Giving birth in a celebrity hospital for 3500 euros per night

Mary Mayer

It costs around 3500 euros per night, but then you get anything you want: three bedrooms and two bathrooms in the heart of Los Angeles, a flat-screen TV, three specially prepared meals and your own fridge with water and juice. Massages, manicures and beauty treatments are also available for an additional fee. It feels like staying at a luxury hotel, but it’s a hospital: Cedars-Sinai Medical Center.

The ‘Seeders’, as they are popularly known, have covered stars such as Marilyn Monroe, Frank Sinatra and Madonna. The maternity ward has also had its fair share of famous patients: reality star Kim Kardashian, former Spice Girl Victoria Beckham, singers Britney Spears and Jessica Simpson, actresses Gwyneth Paltrow and Salma Hayek. And perhaps the most famous of them all: Beyoncé, who, like me, was expecting twins.

They all used suites and birth packages specially designed for affluent patients who are accustomed to luxury and privacy. For mere mortals like me, it’s hard not to be the least bit curious about such stellar treatment, especially when you know you’re going to be giving birth in the same birth ward.

Sandwiched between the Steven Spielberg Building and the Max Factor Wing

An acquaintance who is married to the sister of a famous singer told me to ‘just ask for a room with big windows’. So he had, and he got a view of the Hollywood Hills. I politely declined the tip, as if my request would carry as much weight as that of his world-famous sister-in-law.

I’d never been to Cedars before and put a tour on hold after the pandemic, so I popped in for my C-section on Monday morning with no prior notice at the North Tower, sandwiched between the Steven Spielberg building named after the Oscar winner gave information. and the Max Factor wing, after the founder of the makeup brand of the same name.

Cedars Sinai Medical Center in Los Angeles.  Image EPA

Cedars Sinai Medical Center in Los Angeles.Image EPA

There was silence at six in the morning. In a small room, two cheerful nurses prepared me for the operation. Everything was gray; Not the kind of beige you see on Instagram, but the older kind of beige from the 1990s. In a faded surgical gown, I was staring at the suspended ceiling while I was already being pricked for an IV.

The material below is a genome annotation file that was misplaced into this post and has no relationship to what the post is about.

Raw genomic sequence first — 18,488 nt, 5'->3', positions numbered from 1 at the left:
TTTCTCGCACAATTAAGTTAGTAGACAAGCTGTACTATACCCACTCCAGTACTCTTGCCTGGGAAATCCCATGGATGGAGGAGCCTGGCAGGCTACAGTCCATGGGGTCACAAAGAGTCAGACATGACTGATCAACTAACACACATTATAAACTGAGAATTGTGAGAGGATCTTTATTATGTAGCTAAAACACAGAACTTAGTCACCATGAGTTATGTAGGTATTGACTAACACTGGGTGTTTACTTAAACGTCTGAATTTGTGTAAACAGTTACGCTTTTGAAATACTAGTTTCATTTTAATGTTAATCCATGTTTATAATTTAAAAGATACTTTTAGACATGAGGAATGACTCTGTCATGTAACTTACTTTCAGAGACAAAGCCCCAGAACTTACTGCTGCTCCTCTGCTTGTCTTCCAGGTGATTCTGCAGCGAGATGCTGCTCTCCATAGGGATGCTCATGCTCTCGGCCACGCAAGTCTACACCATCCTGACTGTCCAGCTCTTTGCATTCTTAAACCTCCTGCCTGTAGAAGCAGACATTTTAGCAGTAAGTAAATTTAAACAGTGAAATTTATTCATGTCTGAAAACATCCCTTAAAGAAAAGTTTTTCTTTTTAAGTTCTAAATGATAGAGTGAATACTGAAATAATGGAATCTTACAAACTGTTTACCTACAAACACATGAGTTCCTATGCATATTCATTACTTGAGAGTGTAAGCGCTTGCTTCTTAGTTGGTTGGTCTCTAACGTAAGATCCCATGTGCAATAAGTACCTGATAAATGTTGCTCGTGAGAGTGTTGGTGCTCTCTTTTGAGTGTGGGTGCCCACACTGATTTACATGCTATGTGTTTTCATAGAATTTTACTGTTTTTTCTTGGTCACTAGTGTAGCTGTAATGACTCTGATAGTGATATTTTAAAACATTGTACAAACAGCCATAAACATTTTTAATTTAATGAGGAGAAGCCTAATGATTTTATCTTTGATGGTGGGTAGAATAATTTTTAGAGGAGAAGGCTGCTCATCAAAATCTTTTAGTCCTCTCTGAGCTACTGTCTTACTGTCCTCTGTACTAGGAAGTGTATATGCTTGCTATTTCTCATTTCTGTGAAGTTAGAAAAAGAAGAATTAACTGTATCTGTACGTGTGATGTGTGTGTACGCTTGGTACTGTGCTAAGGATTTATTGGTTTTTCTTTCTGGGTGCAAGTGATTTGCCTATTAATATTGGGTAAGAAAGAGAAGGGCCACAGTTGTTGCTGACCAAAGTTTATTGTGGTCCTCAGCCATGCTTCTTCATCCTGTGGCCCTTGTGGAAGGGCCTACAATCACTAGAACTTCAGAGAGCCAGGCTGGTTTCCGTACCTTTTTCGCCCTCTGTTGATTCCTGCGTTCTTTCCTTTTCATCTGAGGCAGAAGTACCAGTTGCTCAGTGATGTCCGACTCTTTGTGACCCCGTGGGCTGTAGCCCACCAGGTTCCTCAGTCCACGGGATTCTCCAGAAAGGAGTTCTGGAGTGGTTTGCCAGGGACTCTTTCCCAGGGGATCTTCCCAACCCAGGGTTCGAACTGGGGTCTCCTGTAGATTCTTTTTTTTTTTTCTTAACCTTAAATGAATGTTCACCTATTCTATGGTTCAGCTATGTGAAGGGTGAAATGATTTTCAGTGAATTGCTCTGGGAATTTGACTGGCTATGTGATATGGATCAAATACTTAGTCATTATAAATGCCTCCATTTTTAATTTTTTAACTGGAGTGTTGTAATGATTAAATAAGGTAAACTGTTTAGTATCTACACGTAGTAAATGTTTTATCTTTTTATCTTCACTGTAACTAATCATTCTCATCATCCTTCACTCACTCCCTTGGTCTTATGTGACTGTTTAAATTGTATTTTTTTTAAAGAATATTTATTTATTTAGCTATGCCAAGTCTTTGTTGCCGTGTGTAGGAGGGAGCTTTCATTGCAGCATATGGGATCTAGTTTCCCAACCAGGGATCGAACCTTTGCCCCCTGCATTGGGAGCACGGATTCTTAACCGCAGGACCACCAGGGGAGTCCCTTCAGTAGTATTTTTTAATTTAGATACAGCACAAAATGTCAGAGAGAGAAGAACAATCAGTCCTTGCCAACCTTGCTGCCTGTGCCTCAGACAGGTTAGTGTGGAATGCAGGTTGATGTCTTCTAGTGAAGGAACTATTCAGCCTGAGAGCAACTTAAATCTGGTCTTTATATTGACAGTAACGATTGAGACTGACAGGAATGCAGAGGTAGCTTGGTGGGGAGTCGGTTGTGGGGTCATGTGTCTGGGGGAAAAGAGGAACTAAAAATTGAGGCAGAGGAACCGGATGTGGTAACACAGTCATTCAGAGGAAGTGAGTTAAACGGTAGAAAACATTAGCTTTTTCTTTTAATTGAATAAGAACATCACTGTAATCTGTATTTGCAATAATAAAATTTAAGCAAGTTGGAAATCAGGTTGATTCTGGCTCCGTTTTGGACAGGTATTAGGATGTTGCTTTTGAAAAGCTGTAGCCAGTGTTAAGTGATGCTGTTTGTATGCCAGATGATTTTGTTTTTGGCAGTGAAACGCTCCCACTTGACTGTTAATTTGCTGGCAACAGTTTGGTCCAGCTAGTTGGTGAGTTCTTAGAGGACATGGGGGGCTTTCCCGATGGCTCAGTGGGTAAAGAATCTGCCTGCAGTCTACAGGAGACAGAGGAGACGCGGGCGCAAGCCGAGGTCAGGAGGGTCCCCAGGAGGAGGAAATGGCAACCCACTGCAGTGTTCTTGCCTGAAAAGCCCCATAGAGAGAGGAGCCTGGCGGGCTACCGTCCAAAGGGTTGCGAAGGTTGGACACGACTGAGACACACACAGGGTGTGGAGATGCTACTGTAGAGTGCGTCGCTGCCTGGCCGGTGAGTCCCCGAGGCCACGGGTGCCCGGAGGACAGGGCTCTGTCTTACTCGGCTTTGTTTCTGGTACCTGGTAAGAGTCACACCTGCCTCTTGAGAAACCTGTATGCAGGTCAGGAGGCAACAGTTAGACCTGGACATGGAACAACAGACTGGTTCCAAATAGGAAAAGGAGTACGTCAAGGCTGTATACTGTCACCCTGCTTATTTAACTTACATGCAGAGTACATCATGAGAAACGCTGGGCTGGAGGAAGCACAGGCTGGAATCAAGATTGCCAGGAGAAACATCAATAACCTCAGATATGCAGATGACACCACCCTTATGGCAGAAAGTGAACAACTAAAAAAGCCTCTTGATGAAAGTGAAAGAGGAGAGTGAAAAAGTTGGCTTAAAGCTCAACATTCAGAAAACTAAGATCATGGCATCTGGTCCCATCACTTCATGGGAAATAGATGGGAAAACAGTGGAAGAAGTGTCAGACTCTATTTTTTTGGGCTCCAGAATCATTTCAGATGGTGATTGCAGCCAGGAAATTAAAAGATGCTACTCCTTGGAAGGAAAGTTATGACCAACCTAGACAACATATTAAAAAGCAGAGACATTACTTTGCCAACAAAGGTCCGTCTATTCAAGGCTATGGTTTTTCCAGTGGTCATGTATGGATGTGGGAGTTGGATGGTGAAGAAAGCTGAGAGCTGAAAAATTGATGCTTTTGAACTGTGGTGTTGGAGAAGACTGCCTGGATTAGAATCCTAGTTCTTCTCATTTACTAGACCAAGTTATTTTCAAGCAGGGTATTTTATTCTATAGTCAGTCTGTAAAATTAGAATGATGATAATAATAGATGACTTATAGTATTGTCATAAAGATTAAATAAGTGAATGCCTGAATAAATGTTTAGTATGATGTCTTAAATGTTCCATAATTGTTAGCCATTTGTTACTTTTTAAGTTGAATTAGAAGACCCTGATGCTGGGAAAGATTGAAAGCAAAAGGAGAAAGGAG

I was allowed to wheel myself into the operating room in hospital-provided non-slip socks (size: XL), where I wondered which celebrities had lay down on the cold tables here before.

vomit bag within reach

Afterward, I recovered in a shared room, where a thin curtain separated me from the other new moms before being taken as a family to a private room. It was one of the larger rooms, the nurse said, although I found it hard to believe. Two adults and two children just fit.

As I gazed through my tiny window: with a puke bag within patio-access, I envisioned the extra space for Beyoncé and her twins. But it stopped there. Because what good is a private chef if you have to vomit every ten minutes and why would you want to do professional makeup if you make it cry in pain? As glamorous as birth suits may sound, childbirth and its aftermath are anything but a vacation. Not even a view of the Hollywood Hills can change that.

The expansion of metropolitan cities accounts for an increasing share of the world’s population. How do people live there? Trou’s correspondents report weekly from their megacities.

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